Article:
Business Entertainment and Its Motivation as a Tax Problem

by Persis Emmett, Charles Rockwood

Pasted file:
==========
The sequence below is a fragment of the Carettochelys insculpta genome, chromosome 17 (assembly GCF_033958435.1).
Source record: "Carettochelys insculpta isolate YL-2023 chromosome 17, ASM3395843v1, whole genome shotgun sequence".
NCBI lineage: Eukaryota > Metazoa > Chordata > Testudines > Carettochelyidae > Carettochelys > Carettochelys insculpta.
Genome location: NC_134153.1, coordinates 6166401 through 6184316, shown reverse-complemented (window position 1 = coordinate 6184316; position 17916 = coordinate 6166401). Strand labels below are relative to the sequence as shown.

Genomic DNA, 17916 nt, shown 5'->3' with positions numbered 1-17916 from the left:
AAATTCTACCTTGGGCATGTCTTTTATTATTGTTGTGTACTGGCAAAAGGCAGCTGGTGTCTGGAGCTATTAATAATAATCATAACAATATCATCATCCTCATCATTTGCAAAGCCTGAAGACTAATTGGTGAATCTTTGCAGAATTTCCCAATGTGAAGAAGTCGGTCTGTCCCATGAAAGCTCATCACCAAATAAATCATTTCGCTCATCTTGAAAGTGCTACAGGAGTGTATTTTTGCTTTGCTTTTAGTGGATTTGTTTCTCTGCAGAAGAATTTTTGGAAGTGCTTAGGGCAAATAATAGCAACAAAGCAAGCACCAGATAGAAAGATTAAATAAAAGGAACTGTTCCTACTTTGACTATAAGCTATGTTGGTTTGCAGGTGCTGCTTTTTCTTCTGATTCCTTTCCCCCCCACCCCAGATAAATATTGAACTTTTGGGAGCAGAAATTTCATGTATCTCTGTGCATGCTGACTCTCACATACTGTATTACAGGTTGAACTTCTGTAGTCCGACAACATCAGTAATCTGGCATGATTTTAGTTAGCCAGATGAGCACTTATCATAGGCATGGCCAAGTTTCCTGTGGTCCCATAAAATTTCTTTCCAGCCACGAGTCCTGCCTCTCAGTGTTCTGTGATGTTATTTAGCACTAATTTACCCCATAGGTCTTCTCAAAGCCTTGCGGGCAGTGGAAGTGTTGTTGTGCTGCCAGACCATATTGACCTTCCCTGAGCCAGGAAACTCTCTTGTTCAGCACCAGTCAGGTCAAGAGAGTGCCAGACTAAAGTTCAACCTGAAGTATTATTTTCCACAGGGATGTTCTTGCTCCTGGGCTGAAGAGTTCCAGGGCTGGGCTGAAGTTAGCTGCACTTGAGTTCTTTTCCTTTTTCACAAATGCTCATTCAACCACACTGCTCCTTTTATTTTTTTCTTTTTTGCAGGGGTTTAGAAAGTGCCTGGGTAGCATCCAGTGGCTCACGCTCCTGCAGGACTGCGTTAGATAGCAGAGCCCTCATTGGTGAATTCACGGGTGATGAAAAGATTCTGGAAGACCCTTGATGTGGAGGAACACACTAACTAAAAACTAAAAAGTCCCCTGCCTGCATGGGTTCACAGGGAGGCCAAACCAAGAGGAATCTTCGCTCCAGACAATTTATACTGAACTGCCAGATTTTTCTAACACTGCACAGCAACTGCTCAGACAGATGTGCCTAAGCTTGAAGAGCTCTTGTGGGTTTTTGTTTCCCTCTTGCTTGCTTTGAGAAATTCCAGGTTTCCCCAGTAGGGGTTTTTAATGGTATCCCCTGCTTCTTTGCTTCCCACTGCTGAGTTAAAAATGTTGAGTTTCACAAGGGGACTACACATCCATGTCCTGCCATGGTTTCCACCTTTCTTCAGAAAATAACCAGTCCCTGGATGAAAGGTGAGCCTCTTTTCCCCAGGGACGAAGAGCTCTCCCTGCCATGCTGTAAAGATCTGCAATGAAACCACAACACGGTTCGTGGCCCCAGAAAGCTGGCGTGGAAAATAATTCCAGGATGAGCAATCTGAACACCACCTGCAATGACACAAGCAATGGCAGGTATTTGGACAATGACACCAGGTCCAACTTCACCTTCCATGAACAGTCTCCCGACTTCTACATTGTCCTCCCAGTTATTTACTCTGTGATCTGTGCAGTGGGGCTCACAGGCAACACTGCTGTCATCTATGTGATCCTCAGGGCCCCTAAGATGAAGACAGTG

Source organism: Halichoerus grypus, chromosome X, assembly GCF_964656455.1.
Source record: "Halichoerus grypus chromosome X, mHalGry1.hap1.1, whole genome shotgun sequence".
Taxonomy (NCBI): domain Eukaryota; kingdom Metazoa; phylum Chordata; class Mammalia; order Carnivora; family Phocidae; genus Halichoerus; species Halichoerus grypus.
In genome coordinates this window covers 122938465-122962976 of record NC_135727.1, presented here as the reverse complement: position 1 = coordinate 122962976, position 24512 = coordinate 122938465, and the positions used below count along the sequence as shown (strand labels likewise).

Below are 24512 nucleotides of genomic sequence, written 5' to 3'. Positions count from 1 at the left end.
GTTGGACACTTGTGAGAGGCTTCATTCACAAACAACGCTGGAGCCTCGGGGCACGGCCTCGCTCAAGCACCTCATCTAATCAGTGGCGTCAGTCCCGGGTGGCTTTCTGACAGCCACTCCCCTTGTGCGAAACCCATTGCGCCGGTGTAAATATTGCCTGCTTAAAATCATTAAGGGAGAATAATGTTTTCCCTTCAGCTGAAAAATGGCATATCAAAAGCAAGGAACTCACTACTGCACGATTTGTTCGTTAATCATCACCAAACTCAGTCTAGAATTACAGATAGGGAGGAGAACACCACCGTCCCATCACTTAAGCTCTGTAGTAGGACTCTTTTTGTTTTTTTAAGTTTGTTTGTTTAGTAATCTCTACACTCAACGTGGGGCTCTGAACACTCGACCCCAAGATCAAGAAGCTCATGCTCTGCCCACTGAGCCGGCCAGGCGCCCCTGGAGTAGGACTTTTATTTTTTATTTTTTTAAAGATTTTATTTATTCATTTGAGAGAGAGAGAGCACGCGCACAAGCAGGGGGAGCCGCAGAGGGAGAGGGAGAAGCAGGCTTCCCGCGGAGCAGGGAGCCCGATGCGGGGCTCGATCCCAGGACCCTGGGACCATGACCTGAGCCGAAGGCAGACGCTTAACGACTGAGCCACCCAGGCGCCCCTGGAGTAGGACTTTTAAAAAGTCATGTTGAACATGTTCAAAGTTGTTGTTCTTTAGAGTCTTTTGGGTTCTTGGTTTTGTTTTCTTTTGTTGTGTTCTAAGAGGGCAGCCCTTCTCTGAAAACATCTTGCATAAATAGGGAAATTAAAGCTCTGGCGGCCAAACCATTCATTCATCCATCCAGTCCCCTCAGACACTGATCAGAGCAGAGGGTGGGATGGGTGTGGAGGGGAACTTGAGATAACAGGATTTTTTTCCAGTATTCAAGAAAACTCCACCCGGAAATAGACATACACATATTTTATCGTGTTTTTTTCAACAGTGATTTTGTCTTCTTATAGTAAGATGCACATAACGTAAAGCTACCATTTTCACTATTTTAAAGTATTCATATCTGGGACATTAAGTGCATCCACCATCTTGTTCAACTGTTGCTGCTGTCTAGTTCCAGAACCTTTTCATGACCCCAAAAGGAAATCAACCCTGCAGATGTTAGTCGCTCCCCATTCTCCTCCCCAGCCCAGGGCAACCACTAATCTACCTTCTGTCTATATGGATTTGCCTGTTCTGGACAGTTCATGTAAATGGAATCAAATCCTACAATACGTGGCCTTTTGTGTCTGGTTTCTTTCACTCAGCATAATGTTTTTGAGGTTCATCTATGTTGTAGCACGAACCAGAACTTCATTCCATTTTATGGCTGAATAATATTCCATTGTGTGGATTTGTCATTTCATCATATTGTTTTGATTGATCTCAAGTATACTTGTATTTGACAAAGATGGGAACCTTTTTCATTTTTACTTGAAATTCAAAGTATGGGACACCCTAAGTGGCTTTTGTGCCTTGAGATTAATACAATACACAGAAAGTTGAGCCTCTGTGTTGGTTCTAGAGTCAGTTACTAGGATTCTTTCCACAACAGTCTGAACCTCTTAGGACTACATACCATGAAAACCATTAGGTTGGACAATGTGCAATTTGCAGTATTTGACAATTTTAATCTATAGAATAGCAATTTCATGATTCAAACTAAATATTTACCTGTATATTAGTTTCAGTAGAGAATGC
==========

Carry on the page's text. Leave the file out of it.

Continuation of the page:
Current intensified interest in the question of whether business entertainment constitutes an appropriate expense deduction for federal income tax purposes arose from U.S. President John F. Kennedy's proposal in 1961 that certain entertainment activities be disallowed as tax deductible expenses. Subsequent Congressional hearings and a continuing Internal Revenue Service crackdown heightened awareness of the problem and stirred considerable controversy. Entertainment and related expenses have an association with the needs of business, they nevertheless confer substantial taxfree personal benefits to the recipients. In other cases, deductions are obtained by disguising personal expenses as business outlays. But under present law, it is extremely difficult to separate out and disallow such pseudobusiness expenditures. New legislation is needed to deal with the problem. Thus the schism develops. On the one hand there is the argument that business entertainment expense has become so infiltrated with abuse that certain categories no longer should be permitted. On the other hand is the view that there are sound business motives for most entertainment expenditures and that such expenditures should be allowed. Each point of view, if it is at all reasonable, must concede some merit to the other.

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